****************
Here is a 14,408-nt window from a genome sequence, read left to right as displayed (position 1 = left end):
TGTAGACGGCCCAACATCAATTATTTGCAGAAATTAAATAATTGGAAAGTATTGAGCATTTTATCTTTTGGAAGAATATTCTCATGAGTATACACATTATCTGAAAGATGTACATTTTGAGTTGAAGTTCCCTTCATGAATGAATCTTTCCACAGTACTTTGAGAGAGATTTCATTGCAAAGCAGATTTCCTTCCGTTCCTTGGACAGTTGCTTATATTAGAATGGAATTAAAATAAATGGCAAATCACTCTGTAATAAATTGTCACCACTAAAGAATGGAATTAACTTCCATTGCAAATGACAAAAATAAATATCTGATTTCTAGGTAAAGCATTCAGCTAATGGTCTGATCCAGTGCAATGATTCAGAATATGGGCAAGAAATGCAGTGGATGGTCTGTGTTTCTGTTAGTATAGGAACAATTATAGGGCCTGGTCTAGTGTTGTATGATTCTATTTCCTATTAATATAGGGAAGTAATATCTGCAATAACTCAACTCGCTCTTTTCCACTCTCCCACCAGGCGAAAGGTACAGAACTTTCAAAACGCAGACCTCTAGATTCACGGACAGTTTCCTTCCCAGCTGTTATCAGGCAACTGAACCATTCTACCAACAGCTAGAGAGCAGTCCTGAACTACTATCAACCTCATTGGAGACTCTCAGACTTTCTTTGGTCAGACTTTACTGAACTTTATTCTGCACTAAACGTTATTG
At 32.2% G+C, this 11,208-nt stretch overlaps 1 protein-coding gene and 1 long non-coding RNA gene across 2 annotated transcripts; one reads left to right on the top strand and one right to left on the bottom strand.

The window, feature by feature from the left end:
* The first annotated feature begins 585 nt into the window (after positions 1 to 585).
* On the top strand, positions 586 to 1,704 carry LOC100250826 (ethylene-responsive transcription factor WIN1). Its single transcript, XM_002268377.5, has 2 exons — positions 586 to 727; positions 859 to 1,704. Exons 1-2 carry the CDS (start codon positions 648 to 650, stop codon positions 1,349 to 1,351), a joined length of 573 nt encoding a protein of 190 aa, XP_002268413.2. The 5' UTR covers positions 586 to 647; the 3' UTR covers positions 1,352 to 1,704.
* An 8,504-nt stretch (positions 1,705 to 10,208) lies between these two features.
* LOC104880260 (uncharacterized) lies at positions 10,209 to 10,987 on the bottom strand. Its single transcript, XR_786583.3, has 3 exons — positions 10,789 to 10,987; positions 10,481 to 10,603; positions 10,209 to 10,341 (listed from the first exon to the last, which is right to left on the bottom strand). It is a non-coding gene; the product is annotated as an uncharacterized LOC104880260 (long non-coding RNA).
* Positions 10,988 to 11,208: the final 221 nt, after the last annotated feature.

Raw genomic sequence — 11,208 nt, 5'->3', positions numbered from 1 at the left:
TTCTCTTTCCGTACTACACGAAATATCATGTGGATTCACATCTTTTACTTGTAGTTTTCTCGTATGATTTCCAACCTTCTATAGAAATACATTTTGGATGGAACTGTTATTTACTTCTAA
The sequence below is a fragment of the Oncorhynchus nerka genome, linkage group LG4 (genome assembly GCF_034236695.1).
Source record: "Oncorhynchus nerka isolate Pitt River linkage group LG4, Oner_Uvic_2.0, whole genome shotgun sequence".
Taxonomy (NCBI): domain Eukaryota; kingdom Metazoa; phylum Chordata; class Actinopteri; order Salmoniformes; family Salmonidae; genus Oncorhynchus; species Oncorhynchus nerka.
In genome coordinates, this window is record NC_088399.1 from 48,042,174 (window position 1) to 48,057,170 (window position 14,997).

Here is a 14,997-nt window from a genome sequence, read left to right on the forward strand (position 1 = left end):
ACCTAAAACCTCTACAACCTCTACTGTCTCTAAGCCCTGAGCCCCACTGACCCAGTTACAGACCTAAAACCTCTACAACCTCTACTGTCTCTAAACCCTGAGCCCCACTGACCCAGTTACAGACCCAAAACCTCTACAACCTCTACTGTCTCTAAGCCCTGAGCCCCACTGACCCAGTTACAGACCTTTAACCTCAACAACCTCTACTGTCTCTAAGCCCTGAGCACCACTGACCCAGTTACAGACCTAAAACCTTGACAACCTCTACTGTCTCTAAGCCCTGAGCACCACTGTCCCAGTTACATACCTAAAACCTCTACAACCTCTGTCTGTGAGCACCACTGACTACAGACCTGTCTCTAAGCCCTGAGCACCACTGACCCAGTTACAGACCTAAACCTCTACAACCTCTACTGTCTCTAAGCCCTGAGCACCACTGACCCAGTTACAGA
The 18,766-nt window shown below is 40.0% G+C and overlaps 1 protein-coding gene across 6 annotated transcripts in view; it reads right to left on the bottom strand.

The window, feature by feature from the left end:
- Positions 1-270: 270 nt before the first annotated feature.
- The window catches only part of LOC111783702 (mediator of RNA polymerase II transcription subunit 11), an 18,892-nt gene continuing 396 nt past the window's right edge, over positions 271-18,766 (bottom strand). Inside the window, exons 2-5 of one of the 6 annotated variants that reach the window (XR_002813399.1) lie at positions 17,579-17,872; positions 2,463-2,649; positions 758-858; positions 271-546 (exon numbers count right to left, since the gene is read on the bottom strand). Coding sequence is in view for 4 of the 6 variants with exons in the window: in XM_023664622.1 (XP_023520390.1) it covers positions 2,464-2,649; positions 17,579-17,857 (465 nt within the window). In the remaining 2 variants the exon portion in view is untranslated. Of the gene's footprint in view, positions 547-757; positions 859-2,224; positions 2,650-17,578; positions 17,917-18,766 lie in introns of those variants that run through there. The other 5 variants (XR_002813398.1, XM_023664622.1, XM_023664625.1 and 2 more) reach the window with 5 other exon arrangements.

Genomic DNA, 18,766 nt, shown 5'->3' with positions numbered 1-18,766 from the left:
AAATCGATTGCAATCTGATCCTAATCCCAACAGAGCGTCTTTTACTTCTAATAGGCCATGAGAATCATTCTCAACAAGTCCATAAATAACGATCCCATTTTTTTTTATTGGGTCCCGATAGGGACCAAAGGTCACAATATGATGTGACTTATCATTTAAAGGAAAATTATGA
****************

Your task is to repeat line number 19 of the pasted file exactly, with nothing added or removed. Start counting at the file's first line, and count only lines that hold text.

The window, feature by feature from the left end: